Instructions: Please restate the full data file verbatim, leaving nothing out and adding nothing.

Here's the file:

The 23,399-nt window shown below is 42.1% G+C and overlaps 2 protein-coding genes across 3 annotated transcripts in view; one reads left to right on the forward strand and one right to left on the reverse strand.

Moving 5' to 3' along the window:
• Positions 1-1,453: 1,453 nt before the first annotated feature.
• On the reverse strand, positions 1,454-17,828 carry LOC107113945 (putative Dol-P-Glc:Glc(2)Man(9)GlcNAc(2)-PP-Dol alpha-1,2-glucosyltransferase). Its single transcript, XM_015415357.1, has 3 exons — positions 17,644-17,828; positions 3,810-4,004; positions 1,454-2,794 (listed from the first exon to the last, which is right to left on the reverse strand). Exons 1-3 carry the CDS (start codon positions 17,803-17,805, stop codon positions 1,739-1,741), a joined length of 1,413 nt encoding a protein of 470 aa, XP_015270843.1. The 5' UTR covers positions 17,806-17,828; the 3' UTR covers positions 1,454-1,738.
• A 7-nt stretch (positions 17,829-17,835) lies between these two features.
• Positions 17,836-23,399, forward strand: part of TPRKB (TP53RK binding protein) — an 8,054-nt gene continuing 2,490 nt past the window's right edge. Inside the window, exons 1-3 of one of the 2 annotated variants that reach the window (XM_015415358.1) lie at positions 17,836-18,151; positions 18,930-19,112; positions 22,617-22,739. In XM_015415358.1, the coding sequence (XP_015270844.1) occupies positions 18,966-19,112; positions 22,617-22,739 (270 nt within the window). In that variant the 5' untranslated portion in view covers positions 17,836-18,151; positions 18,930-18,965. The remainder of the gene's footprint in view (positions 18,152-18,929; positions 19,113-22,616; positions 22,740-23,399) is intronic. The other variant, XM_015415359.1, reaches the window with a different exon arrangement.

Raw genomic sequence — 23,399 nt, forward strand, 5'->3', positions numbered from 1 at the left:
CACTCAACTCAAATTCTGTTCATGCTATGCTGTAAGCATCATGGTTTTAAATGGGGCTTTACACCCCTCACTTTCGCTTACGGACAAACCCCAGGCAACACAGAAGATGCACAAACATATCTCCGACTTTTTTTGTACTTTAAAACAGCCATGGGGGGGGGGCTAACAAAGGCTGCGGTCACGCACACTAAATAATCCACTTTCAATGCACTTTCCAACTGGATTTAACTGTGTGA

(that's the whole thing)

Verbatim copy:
The 23,399-nt window shown below is 42.1% G+C and overlaps 2 protein-coding genes across 3 annotated transcripts in view; one reads left to right on the forward strand and one right to left on the reverse strand.

Moving 5' to 3' along the window:
• Positions 1-1,453: 1,453 nt before the first annotated feature.
• On the reverse strand, positions 1,454-17,828 carry LOC107113945 (putative Dol-P-Glc:Glc(2)Man(9)GlcNAc(2)-PP-Dol alpha-1,2-glucosyltransferase). Its single transcript, XM_015415357.1, has 3 exons — positions 17,644-17,828; positions 3,810-4,004; positions 1,454-2,794 (listed from the first exon to the last, which is right to left on the reverse strand). Exons 1-3 carry the CDS (start codon positions 17,803-17,805, stop codon positions 1,739-1,741), a joined length of 1,413 nt encoding a protein of 470 aa, XP_015270843.1. The 5' UTR covers positions 17,806-17,828; the 3' UTR covers positions 1,454-1,738.
• A 7-nt stretch (positions 17,829-17,835) lies between these two features.
• Positions 17,836-23,399, forward strand: part of TPRKB (TP53RK binding protein) — an 8,054-nt gene continuing 2,490 nt past the window's right edge. Inside the window, exons 1-3 of one of the 2 annotated variants that reach the window (XM_015415358.1) lie at positions 17,836-18,151; positions 18,930-19,112; positions 22,617-22,739. In XM_015415358.1, the coding sequence (XP_015270844.1) occupies positions 18,966-19,112; positions 22,617-22,739 (270 nt within the window). In that variant the 5' untranslated portion in view covers positions 17,836-18,151; positions 18,930-18,965. The remainder of the gene's footprint in view (positions 18,152-18,929; positions 19,113-22,616; positions 22,740-23,399) is intronic. The other variant, XM_015415359.1, reaches the window with a different exon arrangement.

Raw genomic sequence — 23,399 nt, forward strand, 5'->3', positions numbered from 1 at the left:
CACTCAACTCAAATTCTGTTCATGCTATGCTGTAAGCATCATGGTTTTAAATGGGGCTTTACACCCCTCACTTTCGCTTACGGACAAACCCCAGGCAACACAGAAGATGCACAAACATATCTCCGACTTTTTTTGTACTTTAAAACAGCCATGGGGGGGGGGCTAACAAAGGCTGCGGTCACGCACACTAAATAATCCACTTTCAATGCACTTTCCAACTGGATTTAACTGTGTGA